Tesco says almost 30,000 tonnes of food wasted
BBC News – Monday 21st October
Earlier this year Tesco announced its partnership with the food charity FareShare as part of broader bid to reduce waste within its system. This week, for the first time, Tesco released figures for its food waste in stores and distribution centres – a whopping 28,500 tonnes of food in the first six months of the year. It also published an analysis of what’s wasted the most, and packaged salad on BOGOF deals (buy one get one free) came out on top, along with bakery items (all those loaves of bread), followed by apples, bananas and grapes.
FareShare will take some of this wasted food and channel it to food banks across the country, where demand is growing at an alarming rate. But what they redistribute is just a drop in the bucket, only 2,300 tonnes, so whilst it is important work, it highlights the shear quantities of waste embedded in the system.
It can only be a good thing that the world’s third largest grocery retailer is making an effort to be transparent and reduce waste. Feeding the 5000 campaigned for more than four years to get Tesco to publish independent food waste figures, and they hope this will set a precedent for other food retailers. They point out that one of the key waste figures that is not being made public by food retailers is the amount of food wasted because of ‘cosmetic’ flaws and cancelled orders. Grocers, as we know, have all the power in the buying relationship with food producers, and the refusal to buy food raised and grown for them is commonplace.
While waste is finally getting the profile it deserves, we’re at the start of a very long road to eliminating it.
Over 90 eminent scientists say ‘No scientific consensus on safety of GM’
Farming Online – Monday 21st October
Breaking news this week is the consensus statement signed by more than 90 respected scientists stating that there is no scientific consensus on the safety of GM crops. It’s an important refutation of the widely held belief that because people aren’t dropping dead in the streets after eating GM, they must be safe for human and animal consumption.
In a response to ‘…claims by industry and public figures about the potential benefits of genetically modified crops,’ – that’s got to be the aggressive support of GMOs by the current government led by environment minister Owen Paterson, who last week labelled GMO opponents ‘wicked’ – scientists have come forward to clarify what is widely believed about GMOs by the scientific community. There’s no agreement among scientists on whether GMOs are safe or not. There’s not been enough independent research verifying its safety. There is much more research to be done before a consensus can begin to form.
Scientific consensus is important. Climate change was similarly debated for decades without a clear consensus. However, that’s changed in the last five years as a significant consensus has formed. That consensus is now broad enough for the UN’s Intergovernmental Panel on Climate Change to state that global warming is ‘unequivocal’ and that there is a ‘95% certainty’ that human activity is the dominant cause. The debate over whether it’s really happening is pretty much put to bed, along with other scientific debates such as whether or not smoking is harmful. It took decades before smoking tobacco was recognised as the public health danger it is.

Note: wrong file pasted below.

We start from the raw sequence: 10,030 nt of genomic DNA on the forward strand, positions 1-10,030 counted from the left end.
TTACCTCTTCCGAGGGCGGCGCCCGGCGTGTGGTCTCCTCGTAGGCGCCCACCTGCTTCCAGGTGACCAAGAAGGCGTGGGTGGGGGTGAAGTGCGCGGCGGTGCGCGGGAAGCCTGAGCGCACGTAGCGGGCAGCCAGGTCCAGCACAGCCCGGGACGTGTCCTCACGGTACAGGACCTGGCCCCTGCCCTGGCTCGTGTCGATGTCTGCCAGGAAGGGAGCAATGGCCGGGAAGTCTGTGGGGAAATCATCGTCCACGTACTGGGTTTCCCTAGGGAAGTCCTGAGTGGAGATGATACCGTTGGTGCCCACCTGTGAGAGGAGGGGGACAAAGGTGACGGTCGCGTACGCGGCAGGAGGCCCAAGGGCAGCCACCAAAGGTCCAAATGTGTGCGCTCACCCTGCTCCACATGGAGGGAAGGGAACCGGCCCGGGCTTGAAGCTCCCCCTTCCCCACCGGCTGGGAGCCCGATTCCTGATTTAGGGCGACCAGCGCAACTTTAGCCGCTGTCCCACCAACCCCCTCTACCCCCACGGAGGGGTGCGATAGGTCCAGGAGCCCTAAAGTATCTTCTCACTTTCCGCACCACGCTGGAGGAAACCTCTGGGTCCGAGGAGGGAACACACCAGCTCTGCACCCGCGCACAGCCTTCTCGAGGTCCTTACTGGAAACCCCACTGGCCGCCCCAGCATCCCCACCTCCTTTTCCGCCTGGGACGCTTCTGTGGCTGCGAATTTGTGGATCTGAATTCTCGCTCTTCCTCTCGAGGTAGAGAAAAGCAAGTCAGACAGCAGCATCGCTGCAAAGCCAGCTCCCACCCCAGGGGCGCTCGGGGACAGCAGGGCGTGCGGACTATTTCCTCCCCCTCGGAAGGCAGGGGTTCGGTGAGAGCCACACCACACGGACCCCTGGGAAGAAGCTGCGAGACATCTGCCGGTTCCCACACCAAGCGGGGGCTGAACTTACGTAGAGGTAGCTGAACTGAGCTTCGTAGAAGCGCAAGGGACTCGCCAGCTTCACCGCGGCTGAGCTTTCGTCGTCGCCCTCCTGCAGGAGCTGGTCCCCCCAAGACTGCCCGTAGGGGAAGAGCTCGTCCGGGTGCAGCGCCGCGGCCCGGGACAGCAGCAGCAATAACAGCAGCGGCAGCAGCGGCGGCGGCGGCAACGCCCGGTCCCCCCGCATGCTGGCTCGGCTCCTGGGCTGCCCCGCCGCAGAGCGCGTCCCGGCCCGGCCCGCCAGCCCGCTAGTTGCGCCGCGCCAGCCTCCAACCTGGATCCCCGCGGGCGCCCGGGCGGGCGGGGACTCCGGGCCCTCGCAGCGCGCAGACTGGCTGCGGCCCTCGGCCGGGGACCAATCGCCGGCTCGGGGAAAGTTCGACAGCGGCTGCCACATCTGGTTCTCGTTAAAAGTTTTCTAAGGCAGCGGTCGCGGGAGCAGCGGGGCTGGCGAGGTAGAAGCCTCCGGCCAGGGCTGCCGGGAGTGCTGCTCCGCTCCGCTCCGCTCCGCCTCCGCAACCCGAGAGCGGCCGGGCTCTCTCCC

This is not the case for GMOs. It may prove that these crops do pose significant dangers to both human and environmental health. We just don’t know yet. The wise thing would be to do the necessary independent research and build scientific consensus that includes scientists not in the employment of, or in any other way invested in, the bio-tech industry. The validation (or not) of independent research just might make the public feel they were getting an unbiased answer to the question of GMO safety.
Obesity experts appalled by EU move to approve health claim for fructose
The Guardian – Thursday 17th October
The EU has recently allowed drinks manufacturers to claim that their soda is ‘healthier’ than others if more than 30% of the sucrose and glucose is replaced by fructose. That drinks overloaded with sugar should be allowed to claim they are in anyway healthy or healthier is a ludicrous idea, but fructose is definitively not a ‘healthy’ sugar. The wide-spread assumption that because it comes from fruit, it is therefore ‘natural’ and ‘healthy’, has been widely rubbished by researchers. In fact, it is believed that it plays a significant role in the rise of obesity, particularly in its processed form as high fructose corn syrup – regularly the first ingredient in fizzy drinks.
A number of scientists researching obesity have come forward to argue that allowing manufacturers to make a health claim about the use of fructose, opens a potential quagmire of confusion for consumers who will inevitably equate ‘healthier’ with ‘healthy’, because if something is ‘healthier,’ it must be healthy in the first place. It may further lead consumers to believe that sodas with fructose are less fattening than those with sucrose and glucose. But confusion has frequently been a successful marketing tactic for the food industry, so they stand to benefit.
Photograph by Yuichi Shiraishi
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